Having a disability can at times destroy your spirit, making you feel left out or unwanted. And while some people with disabilities lead absolutely normal lives, it’s hard to ignore that we count out disabled gay men. Being gay is something all on its own, where we are still trying to fight for what we believe in and what we deserve like anyone else. but what happens when you are disabled and gay? How do you fit into a community that can at times be so exclusive?
Being a gay man in 2015 is relatively much easier than being gay years ago. We’re adapting more to the fact that not all gay men are exactly alike as many liked to think or assume. But one thing is for certain, the gay man has had pressures with being beautiful and sexy. It is in the fine print when you are gay to be anatomically correct; to be a perfect specimen. And if you’re not, you are somehow cast off into the “well he’s married now so” pocket.
But imagine living a life with a debilitating disease or deformity, or being born without hearing or seeing. Imagine living in a world where the last thing on your mind is Grindr or meeting your boyfriend for coffee. How do we really see disabled gay men in our society? How have we addressed this and how can we date or love someone who is in this unique position?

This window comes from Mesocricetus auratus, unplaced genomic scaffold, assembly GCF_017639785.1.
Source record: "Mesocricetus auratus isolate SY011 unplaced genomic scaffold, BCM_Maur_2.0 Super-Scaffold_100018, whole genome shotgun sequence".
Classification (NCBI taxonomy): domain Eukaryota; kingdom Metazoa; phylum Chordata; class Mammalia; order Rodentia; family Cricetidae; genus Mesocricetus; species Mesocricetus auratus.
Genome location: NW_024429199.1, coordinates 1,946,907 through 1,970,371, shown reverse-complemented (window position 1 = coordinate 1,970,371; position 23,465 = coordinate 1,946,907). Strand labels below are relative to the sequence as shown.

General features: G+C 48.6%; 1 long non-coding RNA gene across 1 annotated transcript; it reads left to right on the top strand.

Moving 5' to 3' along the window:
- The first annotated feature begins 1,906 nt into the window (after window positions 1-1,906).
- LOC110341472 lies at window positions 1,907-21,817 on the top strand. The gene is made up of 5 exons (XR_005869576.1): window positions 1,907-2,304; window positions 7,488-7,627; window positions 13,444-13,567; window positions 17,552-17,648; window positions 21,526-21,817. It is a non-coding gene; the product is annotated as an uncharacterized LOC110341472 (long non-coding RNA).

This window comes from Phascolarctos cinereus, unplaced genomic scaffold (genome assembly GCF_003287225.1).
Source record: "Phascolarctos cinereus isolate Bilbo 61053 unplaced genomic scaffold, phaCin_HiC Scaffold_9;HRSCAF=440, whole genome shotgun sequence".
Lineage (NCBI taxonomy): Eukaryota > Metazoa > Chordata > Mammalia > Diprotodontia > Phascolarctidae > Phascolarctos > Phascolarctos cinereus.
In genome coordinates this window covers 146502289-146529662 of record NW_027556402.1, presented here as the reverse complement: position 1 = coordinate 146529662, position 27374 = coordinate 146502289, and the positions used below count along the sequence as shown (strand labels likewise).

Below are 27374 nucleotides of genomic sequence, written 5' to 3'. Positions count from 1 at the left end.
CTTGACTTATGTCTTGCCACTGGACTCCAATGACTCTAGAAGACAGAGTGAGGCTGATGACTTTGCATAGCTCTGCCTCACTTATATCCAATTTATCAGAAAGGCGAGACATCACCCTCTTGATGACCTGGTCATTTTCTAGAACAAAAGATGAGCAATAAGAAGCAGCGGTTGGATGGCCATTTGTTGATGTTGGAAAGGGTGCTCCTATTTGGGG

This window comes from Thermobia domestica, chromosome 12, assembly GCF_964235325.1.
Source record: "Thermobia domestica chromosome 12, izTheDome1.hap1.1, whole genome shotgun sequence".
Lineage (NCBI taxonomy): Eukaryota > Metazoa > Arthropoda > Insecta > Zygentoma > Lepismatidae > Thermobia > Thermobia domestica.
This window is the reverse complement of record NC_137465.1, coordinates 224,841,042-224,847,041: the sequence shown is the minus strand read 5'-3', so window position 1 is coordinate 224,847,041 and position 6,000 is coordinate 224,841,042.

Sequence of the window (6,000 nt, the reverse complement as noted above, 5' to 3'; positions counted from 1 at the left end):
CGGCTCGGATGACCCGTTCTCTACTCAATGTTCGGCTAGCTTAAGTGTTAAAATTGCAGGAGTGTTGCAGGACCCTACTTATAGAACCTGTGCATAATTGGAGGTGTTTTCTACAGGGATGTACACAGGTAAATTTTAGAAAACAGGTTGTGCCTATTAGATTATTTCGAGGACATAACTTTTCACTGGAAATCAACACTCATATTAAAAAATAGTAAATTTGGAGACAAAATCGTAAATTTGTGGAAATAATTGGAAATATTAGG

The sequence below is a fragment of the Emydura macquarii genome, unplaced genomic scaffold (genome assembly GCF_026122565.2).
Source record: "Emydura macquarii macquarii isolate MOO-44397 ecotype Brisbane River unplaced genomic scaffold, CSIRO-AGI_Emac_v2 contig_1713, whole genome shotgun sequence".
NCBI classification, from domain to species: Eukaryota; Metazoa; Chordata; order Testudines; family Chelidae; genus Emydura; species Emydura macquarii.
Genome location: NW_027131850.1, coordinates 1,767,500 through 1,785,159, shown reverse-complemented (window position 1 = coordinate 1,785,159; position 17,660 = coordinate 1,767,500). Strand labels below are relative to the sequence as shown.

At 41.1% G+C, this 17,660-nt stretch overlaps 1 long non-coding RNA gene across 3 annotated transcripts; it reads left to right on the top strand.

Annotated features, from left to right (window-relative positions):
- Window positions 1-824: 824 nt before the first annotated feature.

In my experience, I dated a man who wore a hearing aid. He was awkward and shy and tried so very hard to please the group around him. Sexually, he was difficult. He didn’t understand pleasing me because he was too caught up in thinking I would never come back if he did it wrong. He had this look on his face, a look of innocence.
Another was a friend who was in a wheelchair suffering from a rare disease that claimed his legs. He had a semi-paralysis of the arms and his head was tilted to the side. Can we admit how strange we feel when we’re around someone who wants to be just as normal as us? How hard we try to act like we don’t see the elephant in the room. We, for some reason are not accustomed to understanding a real difference.